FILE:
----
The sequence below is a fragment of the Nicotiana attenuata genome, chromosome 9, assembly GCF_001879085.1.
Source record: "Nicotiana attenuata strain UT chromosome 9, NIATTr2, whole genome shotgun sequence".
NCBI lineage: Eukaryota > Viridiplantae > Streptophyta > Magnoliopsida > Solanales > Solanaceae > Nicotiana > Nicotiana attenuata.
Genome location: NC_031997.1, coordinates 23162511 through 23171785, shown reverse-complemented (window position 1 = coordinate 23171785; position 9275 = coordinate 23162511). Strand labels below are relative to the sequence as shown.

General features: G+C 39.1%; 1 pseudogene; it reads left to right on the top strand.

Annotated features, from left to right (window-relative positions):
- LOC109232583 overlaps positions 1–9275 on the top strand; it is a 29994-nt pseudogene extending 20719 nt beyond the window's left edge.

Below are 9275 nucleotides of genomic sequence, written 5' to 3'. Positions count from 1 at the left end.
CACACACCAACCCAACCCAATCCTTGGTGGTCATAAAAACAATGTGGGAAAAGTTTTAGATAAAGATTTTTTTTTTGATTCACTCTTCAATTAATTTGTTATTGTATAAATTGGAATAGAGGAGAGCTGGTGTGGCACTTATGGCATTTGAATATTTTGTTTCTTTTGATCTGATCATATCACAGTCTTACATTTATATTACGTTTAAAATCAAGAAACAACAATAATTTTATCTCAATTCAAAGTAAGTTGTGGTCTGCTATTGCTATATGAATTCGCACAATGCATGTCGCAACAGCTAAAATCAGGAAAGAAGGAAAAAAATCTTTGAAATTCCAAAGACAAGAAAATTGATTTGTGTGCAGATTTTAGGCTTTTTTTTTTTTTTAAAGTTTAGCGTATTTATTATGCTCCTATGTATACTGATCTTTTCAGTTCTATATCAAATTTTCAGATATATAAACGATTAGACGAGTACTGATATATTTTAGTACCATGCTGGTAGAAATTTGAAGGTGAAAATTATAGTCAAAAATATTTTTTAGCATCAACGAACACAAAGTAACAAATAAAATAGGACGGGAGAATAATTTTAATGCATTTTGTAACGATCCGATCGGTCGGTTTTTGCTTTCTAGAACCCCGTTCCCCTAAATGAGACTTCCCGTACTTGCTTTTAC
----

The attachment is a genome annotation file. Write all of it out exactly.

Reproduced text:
The sequence below is a fragment of the Nicotiana attenuata genome, chromosome 9, assembly GCF_001879085.1.
Source record: "Nicotiana attenuata strain UT chromosome 9, NIATTr2, whole genome shotgun sequence".
NCBI lineage: Eukaryota > Viridiplantae > Streptophyta > Magnoliopsida > Solanales > Solanaceae > Nicotiana > Nicotiana attenuata.
Genome location: NC_031997.1, coordinates 23162511 through 23171785, shown reverse-complemented (window position 1 = coordinate 23171785; position 9275 = coordinate 23162511). Strand labels below are relative to the sequence as shown.

General features: G+C 39.1%; 1 pseudogene; it reads left to right on the top strand.

Annotated features, from left to right (window-relative positions):
- LOC109232583 overlaps positions 1–9275 on the top strand; it is a 29994-nt pseudogene extending 20719 nt beyond the window's left edge.

Below are 9275 nucleotides of genomic sequence, written 5' to 3'. Positions count from 1 at the left end.
CACACACCAACCCAACCCAATCCTTGGTGGTCATAAAAACAATGTGGGAAAAGTTTTAGATAAAGATTTTTTTTTTGATTCACTCTTCAATTAATTTGTTATTGTATAAATTGGAATAGAGGAGAGCTGGTGTGGCACTTATGGCATTTGAATATTTTGTTTCTTTTGATCTGATCATATCACAGTCTTACATTTATATTACGTTTAAAATCAAGAAACAACAATAATTTTATCTCAATTCAAAGTAAGTTGTGGTCTGCTATTGCTATATGAATTCGCACAATGCATGTCGCAACAGCTAAAATCAGGAAAGAAGGAAAAAAATCTTTGAAATTCCAAAGACAAGAAAATTGATTTGTGTGCAGATTTTAGGCTTTTTTTTTTTTTTAAAGTTTAGCGTATTTATTATGCTCCTATGTATACTGATCTTTTCAGTTCTATATCAAATTTTCAGATATATAAACGATTAGACGAGTACTGATATATTTTAGTACCATGCTGGTAGAAATTTGAAGGTGAAAATTATAGTCAAAAATATTTTTTAGCATCAACGAACACAAAGTAACAAATAAAATAGGACGGGAGAATAATTTTAATGCATTTTGTAACGATCCGATCGGTCGGTTTTTGCTTTCTAGAACCCCGTTCCCCTAAATGAGACTTCCCGTACTTGCTTTTAC